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ASIA
DECEMBER 7, 1998 VOL. 152 NO. 22


Muslim leaders interrogate a Christian, Tahan Manahan Simatupang, moments before he was beaten to death. JOHN STANMEYER/SABA


Descent into Madness
Riven by ethnic and religious hatred, Indonesia is slipping out of control
By TERRY McCARTHY Jakarta

When Jimmy Siahae hit the ground, that was the end. The Muslim mob never let him up again. Their weapons were dull--bamboo staves, kitchen knives, metal spikes--but their hatred was sharp. Siahae was 45, a Christian from the eastern Indonesian island of Ambon, suspected of attacking their mosque. As the terrible retribution began, Siahae didn't have a prayer.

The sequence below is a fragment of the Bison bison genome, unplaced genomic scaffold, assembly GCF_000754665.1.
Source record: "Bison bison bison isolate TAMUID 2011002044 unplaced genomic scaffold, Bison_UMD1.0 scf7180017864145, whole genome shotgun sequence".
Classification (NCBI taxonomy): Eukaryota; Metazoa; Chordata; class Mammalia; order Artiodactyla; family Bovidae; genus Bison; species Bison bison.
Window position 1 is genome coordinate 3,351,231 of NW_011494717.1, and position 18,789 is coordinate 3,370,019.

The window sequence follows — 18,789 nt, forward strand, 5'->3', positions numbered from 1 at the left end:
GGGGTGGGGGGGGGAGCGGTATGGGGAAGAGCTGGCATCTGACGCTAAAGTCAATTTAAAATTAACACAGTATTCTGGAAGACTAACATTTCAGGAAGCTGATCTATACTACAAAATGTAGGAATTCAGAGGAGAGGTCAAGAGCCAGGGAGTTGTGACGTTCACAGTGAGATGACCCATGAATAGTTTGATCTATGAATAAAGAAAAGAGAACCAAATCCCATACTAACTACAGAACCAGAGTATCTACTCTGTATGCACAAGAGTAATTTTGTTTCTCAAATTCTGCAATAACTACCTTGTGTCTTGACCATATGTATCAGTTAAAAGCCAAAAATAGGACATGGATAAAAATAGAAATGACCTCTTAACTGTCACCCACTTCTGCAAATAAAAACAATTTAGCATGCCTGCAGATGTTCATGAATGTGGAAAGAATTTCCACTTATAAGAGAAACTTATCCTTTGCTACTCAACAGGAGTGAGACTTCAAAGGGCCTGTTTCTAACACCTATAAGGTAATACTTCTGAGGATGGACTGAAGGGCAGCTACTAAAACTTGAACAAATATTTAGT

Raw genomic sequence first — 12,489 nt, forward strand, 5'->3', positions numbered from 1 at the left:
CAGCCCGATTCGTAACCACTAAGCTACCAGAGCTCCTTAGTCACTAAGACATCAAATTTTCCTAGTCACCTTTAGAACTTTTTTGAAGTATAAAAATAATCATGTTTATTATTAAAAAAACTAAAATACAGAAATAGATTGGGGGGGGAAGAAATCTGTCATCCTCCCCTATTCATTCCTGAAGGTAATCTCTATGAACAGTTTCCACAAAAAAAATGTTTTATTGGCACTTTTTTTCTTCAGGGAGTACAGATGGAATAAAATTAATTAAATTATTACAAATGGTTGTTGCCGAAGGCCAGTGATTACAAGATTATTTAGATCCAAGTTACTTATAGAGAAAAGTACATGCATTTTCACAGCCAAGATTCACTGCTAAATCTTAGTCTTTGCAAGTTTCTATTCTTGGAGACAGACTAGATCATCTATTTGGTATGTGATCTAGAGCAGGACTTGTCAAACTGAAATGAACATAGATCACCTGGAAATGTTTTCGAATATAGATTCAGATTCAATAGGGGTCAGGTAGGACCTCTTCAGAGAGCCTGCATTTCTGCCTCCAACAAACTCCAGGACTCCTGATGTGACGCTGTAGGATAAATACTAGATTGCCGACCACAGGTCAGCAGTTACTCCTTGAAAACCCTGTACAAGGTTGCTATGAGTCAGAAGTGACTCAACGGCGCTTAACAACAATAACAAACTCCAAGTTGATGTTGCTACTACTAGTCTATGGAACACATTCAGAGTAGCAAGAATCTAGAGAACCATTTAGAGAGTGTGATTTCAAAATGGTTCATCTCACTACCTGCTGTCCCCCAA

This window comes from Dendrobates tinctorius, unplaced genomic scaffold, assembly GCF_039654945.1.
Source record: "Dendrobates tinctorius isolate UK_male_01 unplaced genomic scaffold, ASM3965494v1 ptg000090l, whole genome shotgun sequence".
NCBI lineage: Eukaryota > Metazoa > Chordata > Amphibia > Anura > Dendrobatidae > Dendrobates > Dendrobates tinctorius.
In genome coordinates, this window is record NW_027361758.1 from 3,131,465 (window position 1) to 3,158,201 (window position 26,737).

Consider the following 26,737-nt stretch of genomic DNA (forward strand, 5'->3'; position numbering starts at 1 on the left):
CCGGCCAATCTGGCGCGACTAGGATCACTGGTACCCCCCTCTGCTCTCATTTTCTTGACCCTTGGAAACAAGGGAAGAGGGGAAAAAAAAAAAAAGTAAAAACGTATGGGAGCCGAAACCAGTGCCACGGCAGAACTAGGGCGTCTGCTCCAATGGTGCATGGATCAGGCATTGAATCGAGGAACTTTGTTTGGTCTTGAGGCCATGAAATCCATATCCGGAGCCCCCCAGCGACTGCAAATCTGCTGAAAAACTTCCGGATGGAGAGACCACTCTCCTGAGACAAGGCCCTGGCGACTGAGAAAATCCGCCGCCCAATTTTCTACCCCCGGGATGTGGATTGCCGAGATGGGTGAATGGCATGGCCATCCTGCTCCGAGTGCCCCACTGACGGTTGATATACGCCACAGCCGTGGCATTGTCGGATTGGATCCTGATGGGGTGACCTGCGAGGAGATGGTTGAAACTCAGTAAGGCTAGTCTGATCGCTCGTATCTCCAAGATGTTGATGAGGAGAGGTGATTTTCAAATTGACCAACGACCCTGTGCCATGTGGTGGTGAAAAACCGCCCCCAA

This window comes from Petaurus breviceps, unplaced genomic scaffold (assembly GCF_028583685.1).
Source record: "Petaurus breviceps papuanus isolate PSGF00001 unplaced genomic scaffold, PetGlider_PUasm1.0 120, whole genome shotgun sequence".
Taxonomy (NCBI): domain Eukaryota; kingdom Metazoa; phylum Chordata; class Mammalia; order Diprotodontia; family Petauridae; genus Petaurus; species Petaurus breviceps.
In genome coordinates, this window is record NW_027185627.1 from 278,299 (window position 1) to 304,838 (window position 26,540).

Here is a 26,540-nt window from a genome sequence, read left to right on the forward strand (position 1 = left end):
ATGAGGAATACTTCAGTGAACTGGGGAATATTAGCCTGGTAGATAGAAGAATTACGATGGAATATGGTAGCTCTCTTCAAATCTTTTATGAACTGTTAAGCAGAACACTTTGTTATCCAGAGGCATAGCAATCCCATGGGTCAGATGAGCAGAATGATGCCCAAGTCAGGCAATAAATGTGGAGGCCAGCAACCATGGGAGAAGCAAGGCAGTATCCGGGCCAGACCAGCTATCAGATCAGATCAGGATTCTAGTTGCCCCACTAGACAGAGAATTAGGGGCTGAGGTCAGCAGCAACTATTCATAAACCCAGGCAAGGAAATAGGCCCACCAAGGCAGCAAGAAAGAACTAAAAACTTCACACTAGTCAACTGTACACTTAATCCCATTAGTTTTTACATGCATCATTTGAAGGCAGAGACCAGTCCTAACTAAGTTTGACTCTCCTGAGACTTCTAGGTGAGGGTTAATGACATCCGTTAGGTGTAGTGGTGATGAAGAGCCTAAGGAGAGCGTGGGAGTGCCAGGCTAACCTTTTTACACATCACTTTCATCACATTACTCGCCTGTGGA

They started on his head, beating and kicking. One man hacked at his left hand, nearly severing it at the wrist. Knives plunged into his flesh. They had stripped him to the waist so they could see the wounds they were inflicting. They were in no hurry to kill him. At one point a youth--he could not have been 18--leaned over and quite deliberately stuck an ice pick between two ribs deep into Siahae's right lung. He pulled it out again and looked at the blood on the steel with satisfaction. Siahae was face down on the concrete now, heaving for breath, too battered to cry out, barely conscious. His back was scored with stab wounds. The youth was smiling.

The mob turned its victim over and stomped on his face. It was already beaten beyond recognition. One eyeball was out of its socket. Another of his tormentors sliced his ear with a blade. "Let him die slowly," someone said, and the mob laughed.

PAGE 1  |  2  |  3

R E L A T E D
S T O R I E S :

FALLING APART AT THE SEEMS
As legislators meet to draft new election laws, students and troops clash in the worst street violence since Suharto's fall. The country's political future hangs in the balance





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